On December 16 we conducted our second Stanfy MadCode Webinar dedicated to analysis and modification of HTTP requests for mobile applications testing. The main goal of Stanfy MadCode was to share our experience in mobile development, which over the years has progressed quite a lot, and begin organizing dev meetups in Kiev. Yet, we go in the webinar format and plan to move further to live chat in a friendly environment .
Oleg Nikiforov, QA at Stanfy, has shared his experience about using sniffers — computer programs that can intercept and log traffic passing over a digital network for testing client-server communications in mobile applications.
While comparing client and cloud based sniffers, the main goal of his report was to convince listeners that working with the network traffic is a significant part of mobile apps testing, and it has to be performed in order to ensure that an app behaves correctly under various server conditions, as well as to help engineers rely less on the working server during development, testing, or conducting demos. For this purpose, a live example of working with Burp Suite (one of the most versatile sniffers) was presented during the webinar.
Our QA uses sniffers to improve testing of app’s interaction with server, by:
- Ensuring that all possible server errors are handled correctly by the app.
- Checking how the app handles user session.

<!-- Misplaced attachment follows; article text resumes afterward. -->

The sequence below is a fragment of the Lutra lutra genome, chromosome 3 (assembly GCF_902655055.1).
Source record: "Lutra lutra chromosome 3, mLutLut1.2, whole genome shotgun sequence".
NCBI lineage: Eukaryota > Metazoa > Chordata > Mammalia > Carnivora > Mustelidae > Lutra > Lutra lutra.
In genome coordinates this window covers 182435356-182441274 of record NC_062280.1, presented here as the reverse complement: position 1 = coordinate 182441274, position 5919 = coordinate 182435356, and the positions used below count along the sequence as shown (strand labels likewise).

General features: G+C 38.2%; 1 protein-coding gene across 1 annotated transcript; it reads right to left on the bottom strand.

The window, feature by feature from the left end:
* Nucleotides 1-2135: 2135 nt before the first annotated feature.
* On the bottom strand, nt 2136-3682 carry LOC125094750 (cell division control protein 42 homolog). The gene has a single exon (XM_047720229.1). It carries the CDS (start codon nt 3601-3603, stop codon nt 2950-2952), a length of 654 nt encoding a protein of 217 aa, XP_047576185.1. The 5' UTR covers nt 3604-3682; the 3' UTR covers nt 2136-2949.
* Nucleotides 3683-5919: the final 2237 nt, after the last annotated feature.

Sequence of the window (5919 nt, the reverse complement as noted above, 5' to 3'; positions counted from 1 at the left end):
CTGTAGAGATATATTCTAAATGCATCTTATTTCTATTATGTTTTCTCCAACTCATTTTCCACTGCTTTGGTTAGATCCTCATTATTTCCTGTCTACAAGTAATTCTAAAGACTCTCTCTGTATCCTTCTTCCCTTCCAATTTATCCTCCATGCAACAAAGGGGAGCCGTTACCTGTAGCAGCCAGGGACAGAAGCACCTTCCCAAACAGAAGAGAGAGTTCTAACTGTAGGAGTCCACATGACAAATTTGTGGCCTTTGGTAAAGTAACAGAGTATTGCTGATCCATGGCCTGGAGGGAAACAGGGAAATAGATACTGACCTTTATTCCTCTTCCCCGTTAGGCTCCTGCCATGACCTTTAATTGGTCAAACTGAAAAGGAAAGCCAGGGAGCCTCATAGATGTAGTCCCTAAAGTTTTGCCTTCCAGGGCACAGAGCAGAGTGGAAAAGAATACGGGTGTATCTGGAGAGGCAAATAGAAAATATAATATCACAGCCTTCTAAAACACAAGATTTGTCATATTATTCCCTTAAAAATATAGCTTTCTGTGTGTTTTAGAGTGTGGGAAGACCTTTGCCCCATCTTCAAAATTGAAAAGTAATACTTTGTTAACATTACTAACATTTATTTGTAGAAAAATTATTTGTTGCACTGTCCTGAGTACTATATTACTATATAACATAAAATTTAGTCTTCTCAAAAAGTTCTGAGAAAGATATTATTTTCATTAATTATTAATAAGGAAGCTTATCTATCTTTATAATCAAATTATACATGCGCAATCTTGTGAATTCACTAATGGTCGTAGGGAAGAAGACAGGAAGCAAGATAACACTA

- Changing different parameters received from the server to see whether they are displayed correctly by the app, or not.
- Logging server errors occurring while using the app.
Some disadvantages of using client-based sniffers are as follows:
- network connection speed becomes slower (due to an additional unit between the client and the server);
- in case of proxy’s running on device and sniffer is turned off — the entire connection will be down (in this situation, don’t forget to turn off proxy when work with sniffer is finished);
- some services (like the AppStore) won’t be available while using proxy.
Common mistakes that can be found in the app using sniffers include:
- incorrect handling of an expired user session (the app doesn’t get new session token or doesn’t prompt user to relogin);
- not handling of network time-outs;
- incorrect display of long values (e.g. username, full name, location, etc.) in the app;
- incorrect handling of server errors.
Our work with sniffers is based on two tools:
It doesn’t mean that you should use only these sniffers, however they can offer you a rather big amount of functions useful in testing of mobile apps. The main trick is to try as many new tools as possible to gain a new experience and find what works for you in the best way to provide the proper quality assurance.
Join our FB group to stay in touch and get updated fast about our upcoming webinars! See you soon on our third MadCode;) If you have any questions, feel free to write us on firstname.lastname@example.orgDecember 29, 2014